Sep 26
September 26, 2013

The Myth and Promise of Data for Social Impact


At the Annual Meeting this morning, CGI members participated in a special "Commitment Case Studies" breakout session focused on “The Myth and Promise of Data for Social Impact." These "Case Studies" sessions bring together like-minded members, with topically-aligned interests and Commitments to Action, to join in an interactive community dialogue and leverage their shared insights to maximize the impact of their work.

This particular session focused on how acquiring good data and timely feedback are critical in determining the success of any initiative tackling complex global challenges. Rather than limiting this tool to documenting reach and expenditures, how can organizations advance their utilization of data to set goals and assess outcomes for greatest success?

Helene D. Gayle, the president and CEO of CARE, presented progress of their 2007 Commitment to Action around innovating education for marginalized girls by addressing the underlying causes for their exclusion. Gayle described CARE’s three-pronged approach: inside, outside, and after. Once inside of schools, do children have access to quality curriculum and teachers? Are communities and parents supporting children outside of the classroom? How can relevant after school programs, such as sports and civic engagement, provide youth with critical leadership skills?

While strategic partnerships are critical to the success of the program, the embedding of data and research into program-building from the beginning of these efforts have resulted in more positive, and measurable, outcomes. Utilizing gendered-approaches and creating the right indicators for the context in which CARE is working—including empowerment and educational attainment, not just counting the number of books—has allowed CARE to implement a successful model that can be scaled and replicated.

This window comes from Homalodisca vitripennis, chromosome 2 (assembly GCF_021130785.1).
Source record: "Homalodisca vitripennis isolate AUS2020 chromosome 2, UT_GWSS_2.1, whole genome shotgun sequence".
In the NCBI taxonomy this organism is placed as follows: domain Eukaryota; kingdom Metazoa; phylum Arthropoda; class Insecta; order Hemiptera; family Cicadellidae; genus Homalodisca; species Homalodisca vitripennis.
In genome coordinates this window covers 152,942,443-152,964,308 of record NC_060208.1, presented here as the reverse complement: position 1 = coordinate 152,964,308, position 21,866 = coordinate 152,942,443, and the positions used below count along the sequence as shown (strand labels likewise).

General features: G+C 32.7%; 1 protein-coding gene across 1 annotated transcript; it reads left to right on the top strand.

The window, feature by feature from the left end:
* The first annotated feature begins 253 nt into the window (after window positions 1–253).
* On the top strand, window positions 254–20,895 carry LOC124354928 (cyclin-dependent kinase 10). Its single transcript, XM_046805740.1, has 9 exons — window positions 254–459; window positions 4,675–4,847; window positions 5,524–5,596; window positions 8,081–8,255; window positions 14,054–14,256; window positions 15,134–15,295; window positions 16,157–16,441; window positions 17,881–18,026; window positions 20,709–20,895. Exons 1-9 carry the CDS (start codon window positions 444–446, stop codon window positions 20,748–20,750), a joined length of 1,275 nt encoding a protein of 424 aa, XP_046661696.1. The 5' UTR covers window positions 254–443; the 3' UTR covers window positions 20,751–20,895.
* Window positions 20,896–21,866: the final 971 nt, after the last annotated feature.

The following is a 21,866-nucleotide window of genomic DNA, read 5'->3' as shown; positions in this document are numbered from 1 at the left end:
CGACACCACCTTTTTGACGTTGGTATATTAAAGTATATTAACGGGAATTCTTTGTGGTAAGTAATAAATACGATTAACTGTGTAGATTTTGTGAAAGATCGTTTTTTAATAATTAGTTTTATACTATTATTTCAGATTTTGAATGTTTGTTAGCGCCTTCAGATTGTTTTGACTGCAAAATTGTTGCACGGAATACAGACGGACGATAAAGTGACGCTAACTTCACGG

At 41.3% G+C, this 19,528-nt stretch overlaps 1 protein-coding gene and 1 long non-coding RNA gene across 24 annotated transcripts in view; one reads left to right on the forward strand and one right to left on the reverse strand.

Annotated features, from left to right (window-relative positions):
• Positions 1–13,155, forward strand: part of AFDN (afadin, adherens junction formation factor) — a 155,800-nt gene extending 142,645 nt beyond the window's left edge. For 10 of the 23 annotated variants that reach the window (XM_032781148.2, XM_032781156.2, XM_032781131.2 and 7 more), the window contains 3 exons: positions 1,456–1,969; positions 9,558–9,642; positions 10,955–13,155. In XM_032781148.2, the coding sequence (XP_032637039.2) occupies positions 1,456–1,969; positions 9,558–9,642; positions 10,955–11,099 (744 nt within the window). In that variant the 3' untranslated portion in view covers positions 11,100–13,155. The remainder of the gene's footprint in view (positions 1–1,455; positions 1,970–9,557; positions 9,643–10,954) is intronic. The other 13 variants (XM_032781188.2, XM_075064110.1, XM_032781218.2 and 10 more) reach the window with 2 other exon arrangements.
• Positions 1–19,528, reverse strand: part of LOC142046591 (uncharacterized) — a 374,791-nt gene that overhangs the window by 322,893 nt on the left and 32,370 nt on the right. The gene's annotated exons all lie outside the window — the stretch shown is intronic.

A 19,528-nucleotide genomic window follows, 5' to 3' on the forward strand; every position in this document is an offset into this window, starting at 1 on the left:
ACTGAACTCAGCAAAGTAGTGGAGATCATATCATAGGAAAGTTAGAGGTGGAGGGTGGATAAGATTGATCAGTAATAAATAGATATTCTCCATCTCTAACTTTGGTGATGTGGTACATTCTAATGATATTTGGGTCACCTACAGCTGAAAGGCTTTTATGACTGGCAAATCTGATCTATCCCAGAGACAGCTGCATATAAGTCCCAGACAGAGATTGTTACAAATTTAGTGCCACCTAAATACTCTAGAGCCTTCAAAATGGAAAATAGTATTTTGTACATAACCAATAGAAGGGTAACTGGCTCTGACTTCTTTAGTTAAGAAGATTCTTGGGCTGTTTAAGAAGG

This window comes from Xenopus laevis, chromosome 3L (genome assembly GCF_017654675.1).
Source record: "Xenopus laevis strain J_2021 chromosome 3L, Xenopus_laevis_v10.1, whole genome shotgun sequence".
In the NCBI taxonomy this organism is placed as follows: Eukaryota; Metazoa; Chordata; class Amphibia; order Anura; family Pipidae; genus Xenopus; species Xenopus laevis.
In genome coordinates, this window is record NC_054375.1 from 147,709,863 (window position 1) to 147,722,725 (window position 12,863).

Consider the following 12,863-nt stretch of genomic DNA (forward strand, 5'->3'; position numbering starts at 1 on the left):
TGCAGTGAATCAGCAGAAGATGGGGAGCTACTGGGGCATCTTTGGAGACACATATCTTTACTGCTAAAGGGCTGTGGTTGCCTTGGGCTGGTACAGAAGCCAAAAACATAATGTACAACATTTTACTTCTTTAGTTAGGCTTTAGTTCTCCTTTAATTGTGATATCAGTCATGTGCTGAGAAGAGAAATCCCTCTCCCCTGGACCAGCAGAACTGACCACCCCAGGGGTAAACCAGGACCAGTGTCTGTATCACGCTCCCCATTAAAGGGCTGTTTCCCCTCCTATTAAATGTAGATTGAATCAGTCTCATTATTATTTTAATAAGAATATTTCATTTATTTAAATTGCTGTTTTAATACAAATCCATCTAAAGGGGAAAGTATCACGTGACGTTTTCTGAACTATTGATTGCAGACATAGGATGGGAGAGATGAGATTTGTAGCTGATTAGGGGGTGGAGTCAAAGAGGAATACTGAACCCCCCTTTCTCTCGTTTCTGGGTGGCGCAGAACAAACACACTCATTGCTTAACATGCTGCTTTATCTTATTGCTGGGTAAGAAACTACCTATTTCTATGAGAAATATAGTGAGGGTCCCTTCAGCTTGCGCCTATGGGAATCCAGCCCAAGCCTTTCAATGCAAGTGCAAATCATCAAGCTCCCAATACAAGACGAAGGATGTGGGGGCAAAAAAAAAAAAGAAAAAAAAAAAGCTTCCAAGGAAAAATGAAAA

Gabi Zedlmayer, the vice president of sustainability and social innovation at Hewlett-Packard, shared their 2011 Commitment to Action with mothers2mothers. Focused on preventing the transmission of HIV from mothers to babies in sub-Saharan Africa through mentorship, where 95 percent of HIV-positive mothers reside, mentors help these women fight the stigma of HIV within their communities and with their husbands, while assisting them with the management of their treatment and motherhood.

The report-backs and data collection from these mentors on the ground are manual and paper-based—sometimes recorded outside with a notepad or in a hospital—allowing for the loss of good data, time, and efficiency. HP challenged volunteers from their South Africa office to create a locally-relevant solution, resulting in a database in which data input occurs only once; can be accessed more widely, securely, and immediately; and ensures more accurate inputs. The program has established multiple touch points in the organization for knowledge sharing, has created milestones and accountability for the program, and is scaling to additional sites. Zedlmayer stated that the world is at an “inflection point” in regards to the way that big data and software can achieve social impact.

The floor then opened to include the audience—providing them with the opportunity to react, pose questions to one another, and challenge perspectives voiced in the room. Some key concepts are below, with dialogues continuing beyond the Annual Meeting in the ongoing work of members.

  • How nonprofits in particular can harness the knowledge and expertise of universities, and examples of member efforts underway that are utilizing these partnerships
  • How to balance the investment in technologies to improve accuracy of data with providing direct services, as well as with accountability to the public and funders
  • How resource-constrained NGOs can benefit from the cost-savings associated with cloud-based applications and new technologies, potentially stewarded by youth who then gain essential ICT skills
  • How to recognize the clear distinction between the ways that nonprofits, social entrepreneurs, and corporate social responsibility programs use data
  • How to identify between different types of data, and establishing clear objectives for how it will help to measure identified outcomes
  • How good indicators allow us to learn from what failed, not just producing static outcomes in the form of numbers and percentages

Watch the full session on CGI’s Livestream channel.